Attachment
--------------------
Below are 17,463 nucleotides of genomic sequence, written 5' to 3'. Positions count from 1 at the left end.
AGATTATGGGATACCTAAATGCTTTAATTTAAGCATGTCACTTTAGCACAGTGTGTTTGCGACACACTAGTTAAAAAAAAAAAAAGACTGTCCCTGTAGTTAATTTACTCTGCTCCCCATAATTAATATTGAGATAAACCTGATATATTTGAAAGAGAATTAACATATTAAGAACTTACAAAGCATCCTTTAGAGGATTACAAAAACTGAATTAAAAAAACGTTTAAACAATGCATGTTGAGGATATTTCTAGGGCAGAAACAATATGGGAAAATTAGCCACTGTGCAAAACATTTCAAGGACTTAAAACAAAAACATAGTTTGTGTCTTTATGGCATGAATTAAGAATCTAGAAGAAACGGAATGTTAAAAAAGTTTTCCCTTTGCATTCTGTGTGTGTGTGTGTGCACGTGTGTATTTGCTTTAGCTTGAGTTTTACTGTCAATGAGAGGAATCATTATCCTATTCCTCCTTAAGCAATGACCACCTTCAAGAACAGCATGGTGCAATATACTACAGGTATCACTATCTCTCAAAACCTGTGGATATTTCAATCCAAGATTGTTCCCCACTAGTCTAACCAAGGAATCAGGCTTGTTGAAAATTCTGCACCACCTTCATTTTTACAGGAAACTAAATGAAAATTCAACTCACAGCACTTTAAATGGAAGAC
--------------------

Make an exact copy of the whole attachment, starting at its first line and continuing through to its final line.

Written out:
Below are 17,463 nucleotides of genomic sequence, written 5' to 3'. Positions count from 1 at the left end.
AGATTATGGGATACCTAAATGCTTTAATTTAAGCATGTCACTTTAGCACAGTGTGTTTGCGACACACTAGTTAAAAAAAAAAAAAGACTGTCCCTGTAGTTAATTTACTCTGCTCCCCATAATTAATATTGAGATAAACCTGATATATTTGAAAGAGAATTAACATATTAAGAACTTACAAAGCATCCTTTAGAGGATTACAAAAACTGAATTAAAAAAACGTTTAAACAATGCATGTTGAGGATATTTCTAGGGCAGAAACAATATGGGAAAATTAGCCACTGTGCAAAACATTTCAAGGACTTAAAACAAAAACATAGTTTGTGTCTTTATGGCATGAATTAAGAATCTAGAAGAAACGGAATGTTAAAAAAGTTTTCCCTTTGCATTCTGTGTGTGTGTGTGTGCACGTGTGTATTTGCTTTAGCTTGAGTTTTACTGTCAATGAGAGGAATCATTATCCTATTCCTCCTTAAGCAATGACCACCTTCAAGAACAGCATGGTGCAATATACTACAGGTATCACTATCTCTCAAAACCTGTGGATATTTCAATCCAAGATTGTTCCCCACTAGTCTAACCAAGGAATCAGGCTTGTTGAAAATTCTGCACCACCTTCATTTTTACAGGAAACTAAATGAAAATTCAACTCACAGCACTTTAAATGGAAGAC